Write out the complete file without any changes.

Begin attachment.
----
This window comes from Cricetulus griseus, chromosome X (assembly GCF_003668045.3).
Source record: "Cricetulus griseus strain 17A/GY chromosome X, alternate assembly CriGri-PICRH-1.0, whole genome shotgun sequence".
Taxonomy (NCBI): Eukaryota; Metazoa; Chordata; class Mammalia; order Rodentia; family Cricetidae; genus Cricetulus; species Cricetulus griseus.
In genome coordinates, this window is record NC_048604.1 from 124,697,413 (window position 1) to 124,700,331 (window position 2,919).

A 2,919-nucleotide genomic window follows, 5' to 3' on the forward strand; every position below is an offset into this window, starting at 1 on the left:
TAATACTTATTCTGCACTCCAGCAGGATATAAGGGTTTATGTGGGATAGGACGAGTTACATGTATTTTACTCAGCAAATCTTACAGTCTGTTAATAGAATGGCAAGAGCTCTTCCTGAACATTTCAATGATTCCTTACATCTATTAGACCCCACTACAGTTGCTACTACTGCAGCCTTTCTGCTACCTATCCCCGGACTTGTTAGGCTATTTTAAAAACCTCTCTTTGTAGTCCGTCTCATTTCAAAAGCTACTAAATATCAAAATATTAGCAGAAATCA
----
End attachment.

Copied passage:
This window comes from Cricetulus griseus, chromosome X (assembly GCF_003668045.3).
Source record: "Cricetulus griseus strain 17A/GY chromosome X, alternate assembly CriGri-PICRH-1.0, whole genome shotgun sequence".
Taxonomy (NCBI): Eukaryota; Metazoa; Chordata; class Mammalia; order Rodentia; family Cricetidae; genus Cricetulus; species Cricetulus griseus.
In genome coordinates, this window is record NC_048604.1 from 124,697,413 (window position 1) to 124,700,331 (window position 2,919).

A 2,919-nucleotide genomic window follows, 5' to 3' on the forward strand; every position below is an offset into this window, starting at 1 on the left:
TAATACTTATTCTGCACTCCAGCAGGATATAAGGGTTTATGTGGGATAGGACGAGTTACATGTATTTTACTCAGCAAATCTTACAGTCTGTTAATAGAATGGCAAGAGCTCTTCCTGAACATTTCAATGATTCCTTACATCTATTAGACCCCACTACAGTTGCTACTACTGCAGCCTTTCTGCTACCTATCCCCGGACTTGTTAGGCTATTTTAAAAACCTCTCTTTGTAGTCCGTCTCATTTCAAAAGCTACTAAATATCAAAATATTAGCAGAAATCA